This recipe originated in the kitchen of my restaurant Gymkhana, but it wasn't initially for the diners: after long services, the staff would all be left craving a chaat (the word means "savoury snack"), and Sumer Pundir, one of the chefs, would make these for anyone who wanted one. They went down so well that we decided to make the recipe a bit more sophisticated and put them on the menu, and it is now one of our signature dishes. We use ratte potatoes at the restaurant, but for home new potatoes work just fine. Serves two - but I'd put money on you wanting more, so just multiply these quantities accordingly.
120g new potatoes
20g Greek yoghurt
Oil, for frying
50g cooked chickpeas
5g finely chopped ginger
3g finely chopped green chilli
20g finely chopped onion
5g finely chopped coriander leaves, plus a few more to garnish
20g imli sonth chutney (aka tamarind chutney - widely available)
4g chat masala
5g clarified butter (or ghee)
Bring a pan of lightly salted water to a boil, add the new potatoes and cook until soft. Drain and set aside to cool. In a bowl, whisk the yoghurt and sugar and set aside.
Flatten each potato with the palm of your hand, then cut into halves and deep-fry until crisp and golden.
In a large bowl, mix the fried potatoes with the chickpeas, and the chopped ginger, chilli onion and coriander. Using a spatula, stir in the tamarind chutney (save a little), the chat masala, salt and clarified butter.
Transfer to a flat serving bowl, top with more chutney, the sweetened yoghurt and the sev, scatter over a few coriander leaves and serve warm or at room temperature.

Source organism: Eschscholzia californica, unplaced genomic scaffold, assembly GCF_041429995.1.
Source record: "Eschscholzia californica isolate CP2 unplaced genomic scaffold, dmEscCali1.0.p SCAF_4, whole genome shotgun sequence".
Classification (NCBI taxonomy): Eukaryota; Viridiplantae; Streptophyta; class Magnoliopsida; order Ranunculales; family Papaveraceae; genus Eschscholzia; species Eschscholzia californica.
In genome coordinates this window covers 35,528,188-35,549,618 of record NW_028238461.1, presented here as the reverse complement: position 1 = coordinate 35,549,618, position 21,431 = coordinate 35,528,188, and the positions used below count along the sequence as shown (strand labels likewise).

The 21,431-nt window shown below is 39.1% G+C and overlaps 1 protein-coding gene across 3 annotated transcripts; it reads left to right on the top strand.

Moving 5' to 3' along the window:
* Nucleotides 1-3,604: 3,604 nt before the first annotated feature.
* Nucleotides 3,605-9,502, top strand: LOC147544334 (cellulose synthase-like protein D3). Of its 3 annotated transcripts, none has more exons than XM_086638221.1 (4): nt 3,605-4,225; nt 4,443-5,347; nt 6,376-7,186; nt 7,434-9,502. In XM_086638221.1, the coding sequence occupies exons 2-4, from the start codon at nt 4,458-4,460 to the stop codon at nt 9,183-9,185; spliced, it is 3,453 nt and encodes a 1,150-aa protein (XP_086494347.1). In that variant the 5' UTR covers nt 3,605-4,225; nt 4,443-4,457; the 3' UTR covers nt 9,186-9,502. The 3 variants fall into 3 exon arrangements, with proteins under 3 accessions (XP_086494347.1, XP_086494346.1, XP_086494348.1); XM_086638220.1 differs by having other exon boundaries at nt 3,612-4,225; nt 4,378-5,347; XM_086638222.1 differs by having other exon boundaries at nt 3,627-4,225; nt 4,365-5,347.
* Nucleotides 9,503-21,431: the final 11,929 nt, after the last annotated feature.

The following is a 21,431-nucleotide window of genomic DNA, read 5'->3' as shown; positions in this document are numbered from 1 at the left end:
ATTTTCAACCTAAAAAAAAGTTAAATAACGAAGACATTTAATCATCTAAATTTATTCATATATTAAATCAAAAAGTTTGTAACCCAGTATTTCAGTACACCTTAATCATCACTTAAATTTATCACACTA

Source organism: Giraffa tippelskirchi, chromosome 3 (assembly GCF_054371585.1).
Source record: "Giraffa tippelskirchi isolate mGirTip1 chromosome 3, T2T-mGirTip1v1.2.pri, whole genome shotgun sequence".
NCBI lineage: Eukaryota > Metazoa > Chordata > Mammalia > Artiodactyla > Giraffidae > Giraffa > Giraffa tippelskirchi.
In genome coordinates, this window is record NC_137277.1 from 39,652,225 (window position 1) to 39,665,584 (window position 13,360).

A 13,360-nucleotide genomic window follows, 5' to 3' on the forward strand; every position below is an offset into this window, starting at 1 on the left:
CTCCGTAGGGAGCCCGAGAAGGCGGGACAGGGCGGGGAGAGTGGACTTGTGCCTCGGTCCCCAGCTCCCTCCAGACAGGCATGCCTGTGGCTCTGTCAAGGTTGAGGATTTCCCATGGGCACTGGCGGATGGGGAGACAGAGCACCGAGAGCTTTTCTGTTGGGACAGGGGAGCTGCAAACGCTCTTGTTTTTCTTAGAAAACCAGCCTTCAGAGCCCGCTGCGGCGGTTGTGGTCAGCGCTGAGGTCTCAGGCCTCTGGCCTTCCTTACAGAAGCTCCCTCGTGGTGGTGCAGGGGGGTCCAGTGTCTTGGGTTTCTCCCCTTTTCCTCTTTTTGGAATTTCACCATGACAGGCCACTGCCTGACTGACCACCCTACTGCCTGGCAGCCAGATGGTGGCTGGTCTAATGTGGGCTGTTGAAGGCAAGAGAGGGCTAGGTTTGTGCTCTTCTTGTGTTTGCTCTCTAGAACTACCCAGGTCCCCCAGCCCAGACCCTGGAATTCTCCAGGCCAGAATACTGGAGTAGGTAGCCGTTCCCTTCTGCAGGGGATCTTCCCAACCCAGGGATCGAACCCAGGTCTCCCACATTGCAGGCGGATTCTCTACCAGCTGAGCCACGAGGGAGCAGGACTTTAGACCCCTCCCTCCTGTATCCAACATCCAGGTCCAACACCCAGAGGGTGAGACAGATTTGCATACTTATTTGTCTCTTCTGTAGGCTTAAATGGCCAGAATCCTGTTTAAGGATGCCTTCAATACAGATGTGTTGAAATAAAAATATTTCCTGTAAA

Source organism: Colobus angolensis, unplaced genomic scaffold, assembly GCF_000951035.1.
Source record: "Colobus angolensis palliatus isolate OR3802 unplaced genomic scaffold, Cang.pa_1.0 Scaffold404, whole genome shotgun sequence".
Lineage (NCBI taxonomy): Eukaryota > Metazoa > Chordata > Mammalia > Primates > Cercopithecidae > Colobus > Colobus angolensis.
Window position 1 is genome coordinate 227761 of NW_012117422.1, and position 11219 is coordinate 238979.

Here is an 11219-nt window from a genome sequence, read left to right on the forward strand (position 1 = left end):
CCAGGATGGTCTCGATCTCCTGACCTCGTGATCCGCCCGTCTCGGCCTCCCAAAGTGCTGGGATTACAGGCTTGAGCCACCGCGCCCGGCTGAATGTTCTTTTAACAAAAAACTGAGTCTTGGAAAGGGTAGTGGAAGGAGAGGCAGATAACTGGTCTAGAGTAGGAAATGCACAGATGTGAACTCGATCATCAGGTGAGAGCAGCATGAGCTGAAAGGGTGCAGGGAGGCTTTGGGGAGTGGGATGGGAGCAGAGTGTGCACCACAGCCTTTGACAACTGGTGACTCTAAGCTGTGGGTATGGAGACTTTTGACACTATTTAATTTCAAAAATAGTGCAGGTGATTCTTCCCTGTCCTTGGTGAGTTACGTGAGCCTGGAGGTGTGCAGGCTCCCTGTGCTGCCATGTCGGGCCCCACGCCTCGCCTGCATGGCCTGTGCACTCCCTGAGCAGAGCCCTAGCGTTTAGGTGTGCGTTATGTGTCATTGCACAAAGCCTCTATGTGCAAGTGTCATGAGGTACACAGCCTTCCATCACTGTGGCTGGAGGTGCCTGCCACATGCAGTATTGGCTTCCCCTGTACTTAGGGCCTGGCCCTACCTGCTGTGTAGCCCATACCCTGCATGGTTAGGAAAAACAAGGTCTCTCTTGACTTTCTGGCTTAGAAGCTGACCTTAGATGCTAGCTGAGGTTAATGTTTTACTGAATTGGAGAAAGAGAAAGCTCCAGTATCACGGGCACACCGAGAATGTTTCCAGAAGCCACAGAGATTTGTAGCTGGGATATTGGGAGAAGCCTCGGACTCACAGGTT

Turmeric fried chipirones with samphire mango ginger
This dish champions turmeric, showing it off in both its fresh and powdered forms. It's a fantastic spice that provides a subtle, warming heat, but do use it cautiously: too much is overpowering. These fried baby squid make a great bar snack, because they go so well with a cold beer; the complete dish with the samphire salad makes an ideal starter for an Indian-themed dinner party. It's also a very easy dish to make. Mango ginger is an interesting ingredient: a root from the ginger family, it tastes more like mango when raw. If you can't get your hands on any, use normal ginger or galangal instead - either will work just fine here. Serves two to three.
For the squid
180g baby chipirones, cleaned
20g rice flour
20g corn flour
20g potato flour
10g chopped ginger
10g chopped garlic
5g fennel seeds
5g chilli flakes
5g turmeric powder
10g chopped fresh coriander leaves
Salt, to taste
For the samphire salad
5g cumin seeds
50g fresh samphire
10g fresh turmeric, cut into very thin julienne strips
10g fresh mango ginger, cut into very thin julienne strips
20ml olive oil
5g chat masala
5g chilli powder
Salt, to taste
For the salad, roast the cumin seeds in a pan, then combine with all the other ingredients and set aside.
Toss the chipirones with all the ingredients listed above, to coat, and deep-fry at 180C until crisp. Serve hot with the salad.
• Karam Sethi is chef/owner of Trishna and Gymkhana, both in London.
Karam Sethi's mutton rolls: 'The mutton roll is a staple of Sri Lanka.' Photograph: Colin Campbell for the Guardian. Food styling: Claire Ptak